Given the important physiological differences between the diaphragm and gastrocnemius muscles, we compared the histopathology of these two muscles in dKO and mdx mice. We found that the diaphragms from both dKO and mdx mice exhibited progressive muscle degeneration. The percentage of centrally nucleated fibers was 2-fold greater in the gastrocnemius compared with the diaphragm muscles (Supplementary Material, Fig. S3A), consistent with the impaired regeneration of the diaphragm muscles observed by other groups (54). Most notably, diaphragm muscles from dKO mice at 6–8 weeks of age had extensive fibrosis (Supplementary Material, Figs S2 and S3C), but less necrosis when compared with age-matched mdx mice (Supplementary Material, Figs S2 and S3B), suggesting a more rapid progression of the disease in the dKO mice. We also observed less calcium deposition (data not shown) in the diaphragm compared with gastrocnemius muscles of dKO mice.
The dKO mice also rapidly developed marked kyphosis, weight loss (Fig. 1E) and shortened lifespan (Fig. 1F). These mice began to die at 4–6 weeks of age, and very few lived up to 9 weeks of age. In contrast, most mdx mice do not show a lifespan difference compared with normal WT animals. To assess muscle performance, we next measured the isometric torque of the anterior crural muscles in 6- to 8-week-old mice. Our results indicated that muscle function significantly decreased in the dKO mice, compared with age-matched WT and mdx mice (Fig. 1G). In order to account for the smaller size of the dKO mice, muscle function was normalized to body weight. This result provides direct evidence of severe muscle weakness in the dKO mice. In contrast, the function of the anterior crural muscles from mdx mice was greater than that of the muscles from the WT control mice, which is consistent with a previous study that showed that young mdx mice have higher muscle mass and greater muscle function compared with age-matched WT mice (6).
MPCs from dKO skeletal muscles are depleted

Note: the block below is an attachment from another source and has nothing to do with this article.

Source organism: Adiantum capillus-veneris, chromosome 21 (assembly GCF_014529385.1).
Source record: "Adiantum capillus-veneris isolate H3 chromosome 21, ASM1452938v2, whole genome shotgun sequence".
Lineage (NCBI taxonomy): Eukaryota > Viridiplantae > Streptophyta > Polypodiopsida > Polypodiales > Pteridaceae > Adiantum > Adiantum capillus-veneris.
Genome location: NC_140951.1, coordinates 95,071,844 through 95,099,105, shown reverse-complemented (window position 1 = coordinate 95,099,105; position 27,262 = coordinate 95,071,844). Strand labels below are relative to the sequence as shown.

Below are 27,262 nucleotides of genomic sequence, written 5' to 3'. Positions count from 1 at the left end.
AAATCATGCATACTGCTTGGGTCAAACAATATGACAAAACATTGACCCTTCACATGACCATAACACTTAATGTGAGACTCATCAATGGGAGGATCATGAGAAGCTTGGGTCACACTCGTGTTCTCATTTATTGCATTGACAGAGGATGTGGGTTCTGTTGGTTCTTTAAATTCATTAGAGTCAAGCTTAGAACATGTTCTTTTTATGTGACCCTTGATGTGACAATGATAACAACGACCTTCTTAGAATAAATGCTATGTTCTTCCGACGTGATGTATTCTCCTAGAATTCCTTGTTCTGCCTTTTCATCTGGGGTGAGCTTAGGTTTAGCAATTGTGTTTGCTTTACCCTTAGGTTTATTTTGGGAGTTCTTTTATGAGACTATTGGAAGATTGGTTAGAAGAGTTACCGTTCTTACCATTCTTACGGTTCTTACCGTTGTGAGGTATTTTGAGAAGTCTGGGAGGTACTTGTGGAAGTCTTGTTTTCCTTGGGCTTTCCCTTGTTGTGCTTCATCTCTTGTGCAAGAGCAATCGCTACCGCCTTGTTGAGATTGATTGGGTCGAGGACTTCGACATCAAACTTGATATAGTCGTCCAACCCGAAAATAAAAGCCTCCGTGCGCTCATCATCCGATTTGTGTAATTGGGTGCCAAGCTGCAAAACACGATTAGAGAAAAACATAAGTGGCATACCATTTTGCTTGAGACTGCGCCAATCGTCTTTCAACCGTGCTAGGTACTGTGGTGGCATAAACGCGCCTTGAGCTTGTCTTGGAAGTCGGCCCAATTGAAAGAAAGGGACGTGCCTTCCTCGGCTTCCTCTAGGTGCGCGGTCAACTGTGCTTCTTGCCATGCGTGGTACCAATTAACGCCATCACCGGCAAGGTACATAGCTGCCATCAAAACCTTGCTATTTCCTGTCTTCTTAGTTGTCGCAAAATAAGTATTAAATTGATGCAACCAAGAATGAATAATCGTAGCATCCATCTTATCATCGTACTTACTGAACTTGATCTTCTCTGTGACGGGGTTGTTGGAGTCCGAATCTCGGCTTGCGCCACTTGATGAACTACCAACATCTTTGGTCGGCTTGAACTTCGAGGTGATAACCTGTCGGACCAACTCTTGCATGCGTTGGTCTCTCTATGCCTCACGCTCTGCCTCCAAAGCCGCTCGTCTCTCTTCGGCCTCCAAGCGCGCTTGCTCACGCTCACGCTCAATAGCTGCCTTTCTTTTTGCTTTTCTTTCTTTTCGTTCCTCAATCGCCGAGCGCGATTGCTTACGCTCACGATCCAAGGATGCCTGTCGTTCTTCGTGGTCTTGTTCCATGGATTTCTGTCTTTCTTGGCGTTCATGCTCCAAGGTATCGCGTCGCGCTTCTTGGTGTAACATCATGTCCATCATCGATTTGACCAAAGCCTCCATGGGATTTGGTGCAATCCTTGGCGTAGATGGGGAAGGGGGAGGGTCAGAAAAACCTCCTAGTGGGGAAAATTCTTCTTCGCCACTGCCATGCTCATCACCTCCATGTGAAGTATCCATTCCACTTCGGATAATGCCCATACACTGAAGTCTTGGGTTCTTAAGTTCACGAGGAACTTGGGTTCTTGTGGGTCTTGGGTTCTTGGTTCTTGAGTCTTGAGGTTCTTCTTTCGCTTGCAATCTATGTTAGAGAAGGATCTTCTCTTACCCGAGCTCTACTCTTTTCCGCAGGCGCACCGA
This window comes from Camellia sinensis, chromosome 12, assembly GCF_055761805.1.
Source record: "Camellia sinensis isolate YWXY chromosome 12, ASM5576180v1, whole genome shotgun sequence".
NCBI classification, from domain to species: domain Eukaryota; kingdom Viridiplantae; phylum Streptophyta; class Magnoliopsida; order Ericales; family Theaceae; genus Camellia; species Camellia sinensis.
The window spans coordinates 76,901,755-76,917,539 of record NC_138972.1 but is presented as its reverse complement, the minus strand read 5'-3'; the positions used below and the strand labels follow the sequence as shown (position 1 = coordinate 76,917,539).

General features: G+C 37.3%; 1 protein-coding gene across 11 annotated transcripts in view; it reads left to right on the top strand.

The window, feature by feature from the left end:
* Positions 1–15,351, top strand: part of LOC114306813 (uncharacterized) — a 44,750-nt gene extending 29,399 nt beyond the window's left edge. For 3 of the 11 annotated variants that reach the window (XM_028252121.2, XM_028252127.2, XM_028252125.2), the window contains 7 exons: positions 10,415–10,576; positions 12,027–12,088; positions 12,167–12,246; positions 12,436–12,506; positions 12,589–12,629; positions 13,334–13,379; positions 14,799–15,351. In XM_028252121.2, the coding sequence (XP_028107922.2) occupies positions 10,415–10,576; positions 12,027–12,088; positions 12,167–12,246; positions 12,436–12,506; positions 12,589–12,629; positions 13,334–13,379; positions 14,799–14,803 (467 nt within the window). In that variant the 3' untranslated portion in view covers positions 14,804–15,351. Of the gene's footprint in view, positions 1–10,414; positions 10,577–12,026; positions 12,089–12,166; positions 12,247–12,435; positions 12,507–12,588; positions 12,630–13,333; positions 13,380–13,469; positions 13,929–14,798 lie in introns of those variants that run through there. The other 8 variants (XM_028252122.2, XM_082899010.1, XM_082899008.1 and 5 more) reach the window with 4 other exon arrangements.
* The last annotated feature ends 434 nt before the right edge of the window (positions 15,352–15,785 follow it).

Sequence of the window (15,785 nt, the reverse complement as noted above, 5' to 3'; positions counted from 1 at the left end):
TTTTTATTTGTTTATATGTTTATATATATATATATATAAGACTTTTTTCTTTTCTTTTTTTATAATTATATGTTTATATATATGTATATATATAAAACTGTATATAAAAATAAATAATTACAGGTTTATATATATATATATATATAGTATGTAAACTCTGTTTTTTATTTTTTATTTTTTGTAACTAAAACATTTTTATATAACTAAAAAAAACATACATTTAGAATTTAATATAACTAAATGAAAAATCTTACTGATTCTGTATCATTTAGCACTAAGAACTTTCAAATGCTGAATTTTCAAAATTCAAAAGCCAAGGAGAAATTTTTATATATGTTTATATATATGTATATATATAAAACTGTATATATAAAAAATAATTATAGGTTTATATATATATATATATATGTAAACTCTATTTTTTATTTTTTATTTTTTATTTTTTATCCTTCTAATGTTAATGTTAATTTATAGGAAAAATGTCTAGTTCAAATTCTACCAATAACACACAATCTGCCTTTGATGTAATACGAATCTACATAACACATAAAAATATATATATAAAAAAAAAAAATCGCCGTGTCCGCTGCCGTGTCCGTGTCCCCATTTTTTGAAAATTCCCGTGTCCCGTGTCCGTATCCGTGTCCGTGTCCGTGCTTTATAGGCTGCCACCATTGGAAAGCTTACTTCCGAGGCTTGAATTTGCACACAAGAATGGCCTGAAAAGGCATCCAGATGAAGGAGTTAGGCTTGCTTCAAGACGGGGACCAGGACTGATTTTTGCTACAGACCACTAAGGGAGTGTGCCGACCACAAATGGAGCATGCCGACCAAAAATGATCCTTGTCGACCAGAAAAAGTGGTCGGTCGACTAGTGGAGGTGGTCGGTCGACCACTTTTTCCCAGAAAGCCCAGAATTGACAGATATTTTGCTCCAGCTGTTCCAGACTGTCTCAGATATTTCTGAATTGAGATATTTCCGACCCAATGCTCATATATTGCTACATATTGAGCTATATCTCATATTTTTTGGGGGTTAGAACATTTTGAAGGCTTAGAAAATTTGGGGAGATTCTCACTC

To test whether the skeletal muscle damage observed in dKO mice was associated with MPC depletion, MPCs were isolated from the limb muscles of 5-day-old and 6- to 8-week-old dKO, mdx and WT mice. Following a series of enzymatic digestions, the muscle cells were seeded on collagen type I-coated flasks. The next day, floating cells, which included most of the myogenic cells, were labeled with antibodies against CD34, Sca-1 and CD45, and subsequently analyzed by flow cytometry. The CD34+/Sca-1−/CD45− cells were classified as MPCs (55). Our results demonstrated that the percentage of CD34+/Sca-1−/CD45− cells isolated from 5-day-old dKO mice (2.2%) was similar to that from age-matched mdx littermates (1.9%) (Supplementary Material, Fig. S4A), indicating that there was no difference in the initial number of CD34+/Sca-1−/CD45− cells between the dKO and mdx mice during the first few days after birth. After 5–7 weeks, however, the number of MPCs present in the dKO mice significantly declined when compared with age-matched mdx and WT mice (Fig. 2A and B). Finally, the myogenic potential of the CD34+/Sca-1−/CD45− cell fractions were further confirmed by their ability to differentiate into myotubes (Fig. 2C).
Pax7-positive muscle satellite cells represent a population of myogenic progenitors responsible for postnatal growth, repair and maintenance of skeletal muscle. We hypothesized that the muscle satellite cell pool might also change in the dKO muscle during the disease progression. To test this possibility, we first analyzed the number of Pax7-positive cells that were present in the diaphragm and gastrocnemius muscles of these mice at 5 days of age. We found that the gastrocnemius of the dKO mice possessed the same number of Pax7-positive cells as observed in mdx mice; however, in the diaphragm, more Pax7-positive satellite cells were seen in the dKO mice than in the mdx mice (Supplementary Material, Fig. S4B). This corresponds to the degenerative changes observed in the dKO mice, as early as 5 days of age, indicating that their satellite cells are activated and proliferating. To assess whether the disease progression was related to a decline in the number of satellite cells, the diaphragm muscles from these mice were next evaluated at 8 weeks of age. We observed, at this time, that the number of Pax7-positive cells were markedly reduced in the dKO mice (Fig. 2D and E) when compared with age-matched mdx and WT mice. Moreover, the results from real-time polymerase chain reaction (PCR) confirmed that there was a rapid and significant decline in Pax7 mRNA in the diaphragm muscles of dKO mice isolated from 4- to 8-week-old mice when compared with that observed in the mdx and WT diaphragm muscles (Fig. 2F). Taken together, our results demonstrated that MPCs, including CD34+/Sca-1−/CD45− cells and Pax7-positive satellite cells, underwent a rapid decline in the skeletal muscles of dKO mice during the progression of the disease. These data confirm that the skeletal muscle of 6- to 8-week-old dKO mice becomes more severely affected than mdx muscle, highlighting the fact that a reduction in the number of MPCs correlates with the severity of the dKO phenotype.
Impaired proliferation and differentiation of MPCs isolated from dKO single muscle fibers